FIG. 5a a shows an embodiment of the present invention in which the active compound and absorbing material are homogeneously distributed within the matrix.
FIG. 5b shows an alternative embodiment of the dosimeter in which the active compound is distributed in one part of the matrix, while the absorbing material is distributed in the other part thereof and there is provided a border line 12 separating there between. The direction and slope of this border is deliberately chosen so as to create a gradient of thickness of the layer containing the absorber, i.e. a minimum thickness thereof at one side 14 of the dosimeter, which gradually increases to a maximum thickness thereof at the opposite side 16 of the dosimeter. It can be appreciated that the effective concentration of the active compound also varies along the same border line 12 from being correspondingly at its maximum at the side 14 and at its minimum at the opposite side 16. By virtue of this provision it is possible to control the amount of radiation accumulated by the active compound residing in different locations within the matrix and thus to achieve dynamic response of the active compound to the radiation dose the user has been exposed to. Referring now to FIGS. 6a-c it can be seen that by virtue of the gradient of absorber concentration, the coloration of the active compounds takes place not simultaneously over the whole surface of the dosimeter, but initiates at the side 14 and then gradually expands towards the opposite side 16 as shown in FIG. 6b until the entire surface of the dosimeter changes its color as shown in FIG. 6c. It can be advantageous to add to the polymeric matrix a dye or an organic pigment in order to impart suitable initial color to the dosimeter surface which could strengthen the contrast with the color of the active material after it has been exposed to the UV radiation. The classes of the organic pigments suitable for this purpose comprise Phtalocyanine, Quinacridone, Isoindolinone, Perylene, Anthraquinone, etc.
It can readily be appreciated that by the variation of thickness of the layer containing the UV absorbing material it is possible to render the dosimeter employing the same active compound suitable for users having different skin types.
FIGS. 5c-d show two additional embodiments of the dosimeter in which the thickness of the absorber containing layer varies.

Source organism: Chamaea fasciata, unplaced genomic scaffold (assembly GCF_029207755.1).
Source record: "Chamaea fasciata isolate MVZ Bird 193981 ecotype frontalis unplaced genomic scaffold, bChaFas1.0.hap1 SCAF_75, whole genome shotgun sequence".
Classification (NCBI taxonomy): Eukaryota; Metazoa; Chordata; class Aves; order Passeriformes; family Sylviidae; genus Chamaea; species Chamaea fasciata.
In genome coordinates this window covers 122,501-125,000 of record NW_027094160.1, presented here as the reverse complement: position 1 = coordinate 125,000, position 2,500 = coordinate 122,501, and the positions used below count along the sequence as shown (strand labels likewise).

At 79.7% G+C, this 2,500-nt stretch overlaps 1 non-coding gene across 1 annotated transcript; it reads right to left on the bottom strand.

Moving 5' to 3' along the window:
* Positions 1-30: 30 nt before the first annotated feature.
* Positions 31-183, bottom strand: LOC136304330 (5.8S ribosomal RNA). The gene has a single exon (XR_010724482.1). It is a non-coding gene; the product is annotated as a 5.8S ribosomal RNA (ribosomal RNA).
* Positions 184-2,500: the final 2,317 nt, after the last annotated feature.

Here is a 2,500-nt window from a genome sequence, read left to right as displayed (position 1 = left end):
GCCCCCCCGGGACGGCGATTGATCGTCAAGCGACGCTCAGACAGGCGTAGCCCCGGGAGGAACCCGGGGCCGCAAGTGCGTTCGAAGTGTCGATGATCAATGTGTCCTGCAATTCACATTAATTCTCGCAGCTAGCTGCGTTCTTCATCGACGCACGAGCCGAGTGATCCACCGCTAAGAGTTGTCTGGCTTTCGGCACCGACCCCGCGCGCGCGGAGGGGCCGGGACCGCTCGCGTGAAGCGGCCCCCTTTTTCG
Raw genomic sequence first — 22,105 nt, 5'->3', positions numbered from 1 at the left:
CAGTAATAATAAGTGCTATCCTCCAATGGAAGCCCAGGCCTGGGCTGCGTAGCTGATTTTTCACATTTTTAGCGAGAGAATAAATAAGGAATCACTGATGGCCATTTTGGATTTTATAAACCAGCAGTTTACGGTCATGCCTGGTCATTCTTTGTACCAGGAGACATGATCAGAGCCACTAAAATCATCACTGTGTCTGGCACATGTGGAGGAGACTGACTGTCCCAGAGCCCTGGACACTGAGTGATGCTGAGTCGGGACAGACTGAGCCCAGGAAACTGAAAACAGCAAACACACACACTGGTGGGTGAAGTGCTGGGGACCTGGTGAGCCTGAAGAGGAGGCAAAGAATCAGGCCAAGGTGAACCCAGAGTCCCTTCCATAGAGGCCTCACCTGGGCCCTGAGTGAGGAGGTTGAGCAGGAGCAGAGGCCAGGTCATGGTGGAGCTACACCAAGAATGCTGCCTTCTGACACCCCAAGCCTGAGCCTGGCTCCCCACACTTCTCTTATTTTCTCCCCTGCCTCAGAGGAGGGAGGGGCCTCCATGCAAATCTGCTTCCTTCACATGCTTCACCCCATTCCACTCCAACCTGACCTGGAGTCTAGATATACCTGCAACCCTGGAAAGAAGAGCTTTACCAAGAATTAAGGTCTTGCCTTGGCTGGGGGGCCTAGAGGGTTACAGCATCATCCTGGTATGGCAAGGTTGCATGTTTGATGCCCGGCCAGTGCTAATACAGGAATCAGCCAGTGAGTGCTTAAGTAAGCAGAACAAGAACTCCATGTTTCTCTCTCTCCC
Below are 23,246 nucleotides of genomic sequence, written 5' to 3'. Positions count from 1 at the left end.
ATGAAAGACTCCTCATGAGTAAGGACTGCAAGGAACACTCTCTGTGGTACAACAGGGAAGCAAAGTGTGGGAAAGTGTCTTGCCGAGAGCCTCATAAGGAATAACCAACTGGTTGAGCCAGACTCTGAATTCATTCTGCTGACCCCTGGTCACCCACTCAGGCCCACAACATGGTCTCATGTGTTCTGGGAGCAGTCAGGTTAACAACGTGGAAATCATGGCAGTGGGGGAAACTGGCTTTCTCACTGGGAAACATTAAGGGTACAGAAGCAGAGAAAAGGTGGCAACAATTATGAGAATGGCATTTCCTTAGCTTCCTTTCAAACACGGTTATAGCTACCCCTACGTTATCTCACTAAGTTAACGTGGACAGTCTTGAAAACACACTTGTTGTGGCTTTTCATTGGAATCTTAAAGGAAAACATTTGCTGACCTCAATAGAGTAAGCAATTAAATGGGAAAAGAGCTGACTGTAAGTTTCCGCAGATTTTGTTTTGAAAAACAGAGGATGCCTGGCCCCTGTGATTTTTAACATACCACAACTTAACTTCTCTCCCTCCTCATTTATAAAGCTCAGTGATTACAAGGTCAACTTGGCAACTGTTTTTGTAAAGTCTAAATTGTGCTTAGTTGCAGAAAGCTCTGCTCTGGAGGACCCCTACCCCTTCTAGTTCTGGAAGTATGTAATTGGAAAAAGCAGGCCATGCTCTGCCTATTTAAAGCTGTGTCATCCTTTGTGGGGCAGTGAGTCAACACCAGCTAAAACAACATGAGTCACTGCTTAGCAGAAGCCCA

In FIG. 5c the active compound is distributed in the lower portion 18 of the matrix and its concentration is homogeneous. Within the upper portion 20 of the matrix is distributed the absorbing material and there is deliberately created a gradient of thickness of this portion and thus of the effective concentration of the absorber along a border line 22. One can see that at the left side of dosimeter the active compound is separated from the upper surface exposed to UV radiation only by the transparent matrix, while at the opposite side it is separated from this surface by the matrix with the absorber distributed therein. The lower and upper layers of the matrix can be made of similar or dissimilar material and thus, one can provide even better control of the dynamic response of the active compound to the UV radiation.
FIG. 5d shows the embodiment similar to that shown in FIG. 5c while the gradient of thickness of the abosrber containing matrix is arranged in such a manner that at the left side of the dosimeter the active compound is separated from the upper surface by the matrix with absorber and at the opposite side the active compound is separated from the upper surface solely by the matrix.
Having explained the construction of the new dosimeter it will now be explained in more detail how the chemical compounds employed therein are chosen. It has been empirically established that those photochromic or photosensitive compounds which satisfy the following criteria can be advantageously employed in the dosimeter according to the present invention:
1. The active compound should be capable of undergoing photochemical reactions accompanied by coloration in response to cumulative UV radiation of which the efficacy corresponds to at least 1 MED. The photochemical reaction should be accompanied by relatively slow change in the compound's color taking place during at least 15 min (for skin type No. 1) and no longer than during several hours (for skin type No.5).
2. The compound's color should be irreversible in the sense that it should not change or reverse its color after it has been exposed to the sun radiation. The irreversibility of color should remain irrespective of whether the dosimeter was exposed to visible sun radiation, held in darkness (for at least 4 hours), or exposed to temperatures up to 50 degrees C.
3. The mechanism of photochemical reaction responsible for coloration of the active compound should be at least one mechanism chosen from the group including tautomer hydrogen transfer, radical dissociation, photocleavage, or formation of ions.
Some non exhaustive representative examples of active photochromic compounds and photosensitive compounds which satisfy the above criteria are listed below:
a) Aromatic o-Nitro derivatives for example as described in Margerum, J. D.; Miller, L. J.; Saito, E.; Mosher, H. S.; Brown, M.; Hardwick, R. J. Phys. Chem., 66, 2434 (1962) or in. Sousa, J. A.; Weinstein, J. J. Org. Chem., 27, 3155 (1962) or in Bluhm, A. L.; Weinstein, J.; Sousa, J. A. J. Org. Chem., 28, 1989 (1963).